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CONCILIATION WITH THE COLONIES
EDITED FOR SCHOOL USE
MARY A. JORDAN, A. M.
PROFESSOR OF RHETORIC AND OLD ENGLISH IN SMITH COLLEGE.
GLOBE SCHOOL BOOK COMPANY
NEW YORK AND CHICAGO
This volume aims to accomplish three things: First, to guide teachers and students in their study of one of Edmund Burke's masterpieces. Second, to supply, in as compact form as may be, material difficult of access where there are not extensive libraries. Third, to stimulate the reader to thorough and independent thought along the lines laid down by Burke, and illuminated by the multitude of suggestive commentators, and historians, and critics who studied his work, or of men, in their own times possibly, more influential than Burke, but now forgotten. It is therefore one aim of the present editor to replace Burke in the conflict of opinion in which he lived and worked—to supply some of the material which was influential in forming his opinions and much of which is now known to be of American origin. This does not, of course, lessen Burke's essential greatness or even what we are wont to call his originality. It does, however, restore vitality and present significance to what, under the name of a masterpiece, is too often remote and un practical, though admittedly admirable.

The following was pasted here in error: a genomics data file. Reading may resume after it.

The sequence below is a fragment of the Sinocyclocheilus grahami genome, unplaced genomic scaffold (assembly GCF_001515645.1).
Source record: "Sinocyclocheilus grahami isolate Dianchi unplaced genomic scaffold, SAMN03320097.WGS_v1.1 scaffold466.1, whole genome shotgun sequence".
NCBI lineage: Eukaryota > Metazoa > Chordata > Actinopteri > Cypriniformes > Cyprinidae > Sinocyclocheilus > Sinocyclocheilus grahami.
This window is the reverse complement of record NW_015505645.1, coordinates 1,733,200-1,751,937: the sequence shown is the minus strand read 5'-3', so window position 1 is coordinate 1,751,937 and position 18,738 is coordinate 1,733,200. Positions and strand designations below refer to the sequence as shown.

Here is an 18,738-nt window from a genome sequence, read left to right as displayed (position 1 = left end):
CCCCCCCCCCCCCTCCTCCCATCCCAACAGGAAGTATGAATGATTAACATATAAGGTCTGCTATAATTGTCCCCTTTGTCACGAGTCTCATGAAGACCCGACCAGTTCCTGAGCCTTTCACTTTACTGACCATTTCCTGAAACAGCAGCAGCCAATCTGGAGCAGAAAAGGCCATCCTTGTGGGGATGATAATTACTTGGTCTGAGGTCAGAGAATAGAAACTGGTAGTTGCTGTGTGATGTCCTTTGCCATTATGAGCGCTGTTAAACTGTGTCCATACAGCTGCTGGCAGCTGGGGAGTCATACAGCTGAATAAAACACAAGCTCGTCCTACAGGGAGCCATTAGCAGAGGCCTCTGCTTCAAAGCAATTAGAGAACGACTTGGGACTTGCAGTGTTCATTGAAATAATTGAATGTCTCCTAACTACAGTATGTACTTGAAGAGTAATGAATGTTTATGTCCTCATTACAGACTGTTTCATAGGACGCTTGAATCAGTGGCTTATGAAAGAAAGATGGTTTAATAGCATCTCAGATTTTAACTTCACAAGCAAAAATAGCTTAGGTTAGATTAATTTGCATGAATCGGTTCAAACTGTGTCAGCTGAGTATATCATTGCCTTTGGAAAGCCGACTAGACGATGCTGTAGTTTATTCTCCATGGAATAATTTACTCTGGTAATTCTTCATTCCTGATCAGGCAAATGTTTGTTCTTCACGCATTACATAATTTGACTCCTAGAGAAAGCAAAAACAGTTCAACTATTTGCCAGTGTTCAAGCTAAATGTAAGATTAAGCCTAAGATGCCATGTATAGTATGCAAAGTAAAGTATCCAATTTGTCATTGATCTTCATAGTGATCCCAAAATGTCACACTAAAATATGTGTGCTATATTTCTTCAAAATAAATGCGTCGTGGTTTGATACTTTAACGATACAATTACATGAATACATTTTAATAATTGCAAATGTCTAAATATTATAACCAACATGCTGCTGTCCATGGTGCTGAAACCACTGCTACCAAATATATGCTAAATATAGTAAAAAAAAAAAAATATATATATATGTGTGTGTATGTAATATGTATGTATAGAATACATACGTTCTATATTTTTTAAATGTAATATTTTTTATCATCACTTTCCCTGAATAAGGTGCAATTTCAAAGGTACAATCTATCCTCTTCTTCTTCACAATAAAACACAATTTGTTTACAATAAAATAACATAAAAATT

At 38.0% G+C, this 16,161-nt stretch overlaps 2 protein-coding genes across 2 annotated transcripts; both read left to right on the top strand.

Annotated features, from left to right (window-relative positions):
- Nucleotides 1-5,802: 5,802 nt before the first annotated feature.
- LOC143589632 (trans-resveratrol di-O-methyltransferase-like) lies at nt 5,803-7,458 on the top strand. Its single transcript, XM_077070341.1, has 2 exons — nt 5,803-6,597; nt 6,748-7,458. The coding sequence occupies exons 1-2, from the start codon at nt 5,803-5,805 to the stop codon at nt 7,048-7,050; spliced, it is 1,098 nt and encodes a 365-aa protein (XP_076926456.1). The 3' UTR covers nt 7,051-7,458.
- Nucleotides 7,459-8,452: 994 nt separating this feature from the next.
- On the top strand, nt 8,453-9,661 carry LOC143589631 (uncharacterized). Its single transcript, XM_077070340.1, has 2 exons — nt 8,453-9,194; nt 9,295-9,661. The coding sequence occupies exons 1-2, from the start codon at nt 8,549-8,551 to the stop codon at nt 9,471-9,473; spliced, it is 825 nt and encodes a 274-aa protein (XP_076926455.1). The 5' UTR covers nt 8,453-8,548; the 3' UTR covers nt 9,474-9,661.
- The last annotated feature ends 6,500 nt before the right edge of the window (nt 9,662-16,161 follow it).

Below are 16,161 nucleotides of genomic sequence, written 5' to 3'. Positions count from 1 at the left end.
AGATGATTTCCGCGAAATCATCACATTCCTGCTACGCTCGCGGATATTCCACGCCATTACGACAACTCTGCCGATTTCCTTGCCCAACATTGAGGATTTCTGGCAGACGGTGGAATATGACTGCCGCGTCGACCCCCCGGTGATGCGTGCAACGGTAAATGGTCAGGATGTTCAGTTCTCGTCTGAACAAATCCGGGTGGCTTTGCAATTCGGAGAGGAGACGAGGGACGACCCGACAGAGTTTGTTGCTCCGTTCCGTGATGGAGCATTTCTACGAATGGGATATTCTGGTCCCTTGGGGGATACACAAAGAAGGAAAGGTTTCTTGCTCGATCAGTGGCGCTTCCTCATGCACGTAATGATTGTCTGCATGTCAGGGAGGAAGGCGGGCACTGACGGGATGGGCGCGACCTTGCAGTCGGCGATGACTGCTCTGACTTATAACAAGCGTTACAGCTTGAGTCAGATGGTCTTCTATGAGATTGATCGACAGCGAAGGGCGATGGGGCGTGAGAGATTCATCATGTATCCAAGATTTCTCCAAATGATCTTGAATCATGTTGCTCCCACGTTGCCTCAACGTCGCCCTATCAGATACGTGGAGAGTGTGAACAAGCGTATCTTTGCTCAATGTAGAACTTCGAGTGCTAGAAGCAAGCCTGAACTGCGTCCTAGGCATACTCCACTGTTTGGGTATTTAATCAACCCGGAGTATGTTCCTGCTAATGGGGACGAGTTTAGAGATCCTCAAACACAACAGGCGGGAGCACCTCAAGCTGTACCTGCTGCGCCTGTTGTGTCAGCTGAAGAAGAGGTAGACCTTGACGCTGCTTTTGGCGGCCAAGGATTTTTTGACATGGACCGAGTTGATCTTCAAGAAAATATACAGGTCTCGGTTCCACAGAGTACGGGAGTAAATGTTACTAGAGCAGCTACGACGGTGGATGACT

The Introduction, therefore, attempts to give not only the editor's conclusions and suggestions, but a body of even contradictory opinion and impression dealing with Burke and his problems, and with the general methods of English government. In this way the student will be forced to study and weigh evidence and opinion, to the end that he may have conclusions of his own, for which he can give sound reasons, based on sound evidence.
The Notes, in more detailed fashion and with closer bearing on the form and substance of the “Speech on Conciliation,” make the same effort. In both Introduction and Notes, the work of other students on this subject has been